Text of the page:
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Trump administration to ban flavored e-cigarettes from the market

The Trump administration announced Wednesday that it plans to ban the sale of non-tobacco-flavored electronic cigarettes.

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In this April 16, 2019, file photo, a researcher holds vape pens in a lab at Portland State University in in Portland, Ore. Oregon’s public health physician said Wednesday, Sept. 4, 2019, that a person who contracted a severe respiratory illness and died after using an e-cigarette had purchased a vaping device containing marijuana oil at a state-legal dispensar.

Craig Mitchelldyer, Associated Press

The Trump administration announced Wednesday that it plans to ban the sale of nontobacco-flavored electronic cigarettes. This announcement comes after recent investigations into vaping-related lung illnesses by the United States Centers for Disease Control and Prevention, the Food and Drug Administration and various state health departments.

As of Friday, there have been more than 450 possible cases of lung illnesses associated with the use of e-cigarettes reported to the CDC across 33 states and the U.S. Virgin Islands. A Kansas health official announced Tuesday that a sixth person in the U.S. had died due to a related lung illness.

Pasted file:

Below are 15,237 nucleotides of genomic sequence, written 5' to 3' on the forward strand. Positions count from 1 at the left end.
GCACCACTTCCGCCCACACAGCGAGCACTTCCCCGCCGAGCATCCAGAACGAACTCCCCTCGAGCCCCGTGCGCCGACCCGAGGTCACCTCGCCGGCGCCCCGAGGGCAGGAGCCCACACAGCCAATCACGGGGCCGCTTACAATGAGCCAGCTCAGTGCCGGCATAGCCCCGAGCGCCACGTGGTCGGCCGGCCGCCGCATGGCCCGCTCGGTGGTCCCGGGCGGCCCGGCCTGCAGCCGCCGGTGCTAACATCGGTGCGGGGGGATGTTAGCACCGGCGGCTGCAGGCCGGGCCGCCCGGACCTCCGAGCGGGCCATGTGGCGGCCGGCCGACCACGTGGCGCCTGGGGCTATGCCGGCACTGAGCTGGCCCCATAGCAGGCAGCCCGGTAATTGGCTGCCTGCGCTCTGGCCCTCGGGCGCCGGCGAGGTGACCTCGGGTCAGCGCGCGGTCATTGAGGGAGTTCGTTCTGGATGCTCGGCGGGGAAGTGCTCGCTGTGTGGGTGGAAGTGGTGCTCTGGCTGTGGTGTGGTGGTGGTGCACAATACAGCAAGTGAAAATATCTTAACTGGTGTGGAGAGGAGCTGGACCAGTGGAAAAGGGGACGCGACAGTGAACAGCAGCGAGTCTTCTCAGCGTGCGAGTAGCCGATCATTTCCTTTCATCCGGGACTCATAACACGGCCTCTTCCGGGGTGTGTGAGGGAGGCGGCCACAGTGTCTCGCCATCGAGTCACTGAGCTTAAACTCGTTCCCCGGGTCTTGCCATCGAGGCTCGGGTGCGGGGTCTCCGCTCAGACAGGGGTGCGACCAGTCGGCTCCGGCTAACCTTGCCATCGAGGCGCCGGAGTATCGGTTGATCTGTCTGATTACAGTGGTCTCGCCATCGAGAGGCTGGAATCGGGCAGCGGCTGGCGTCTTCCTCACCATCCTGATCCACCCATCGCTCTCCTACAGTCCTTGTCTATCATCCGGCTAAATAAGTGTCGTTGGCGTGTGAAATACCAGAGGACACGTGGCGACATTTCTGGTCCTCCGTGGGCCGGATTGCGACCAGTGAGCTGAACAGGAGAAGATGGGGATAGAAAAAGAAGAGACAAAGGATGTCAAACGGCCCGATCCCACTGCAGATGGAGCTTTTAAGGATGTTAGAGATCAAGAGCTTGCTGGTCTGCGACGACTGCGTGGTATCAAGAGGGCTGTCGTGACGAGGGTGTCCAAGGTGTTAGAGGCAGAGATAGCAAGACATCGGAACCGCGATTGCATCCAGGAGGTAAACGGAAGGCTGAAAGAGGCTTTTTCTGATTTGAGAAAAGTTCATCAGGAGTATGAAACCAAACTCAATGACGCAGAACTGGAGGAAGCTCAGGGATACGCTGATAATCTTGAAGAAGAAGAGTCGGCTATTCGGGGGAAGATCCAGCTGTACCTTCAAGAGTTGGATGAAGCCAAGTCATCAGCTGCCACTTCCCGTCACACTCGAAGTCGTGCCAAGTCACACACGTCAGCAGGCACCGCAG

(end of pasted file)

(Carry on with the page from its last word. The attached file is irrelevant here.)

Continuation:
According to CNBC, the FDA has championed e-cigarettes in some ways, saying that it is less harmful for smokers and their nicotine addiction than smoking cigarettes, but with the increase in the amount of minors using the products, the FDA was forced to reverse course.

Health and Human Services Secretary Alex Azar announced that the new enforcements would call for flavored e-cigarettes to be taken out of retail stores.

“The Trump administration is making it clear that we intend to clear the market of flavored e-cigarettes to reverse the deeply concerning epidemic of youth e-cigarette use that is impacting children, families, schools and communities,” Azar said in a statement. “We will not stand idly by as these products become an on-ramp to combustible cigarettes or nicotine addiction for a generation of youth.”

Data from the CDC’s annual survey of teens showed that more than 25% of high school students used e-cigarettes within the last 30 days, the majority of them saying they had vaped fruit and menthol or mint flavors.

The Trump administration plans to keep tobacco-flavored e-cigarettes on the market. American Vaping Association President Gregory Conley has criticized the plan, saying in a statement that it would remove “life-changing” options from the market.

Michigan, San Francisco and Boulder, Colorado, have all already banned flavored e-cigarettes and Michigan Gov. Gretchen Whitmer called the plan a “bold step.”

According to The New York Times, the move to ban flavored e-cigarettes from the market comes following increasing pressure from lawmakers, parents and educators.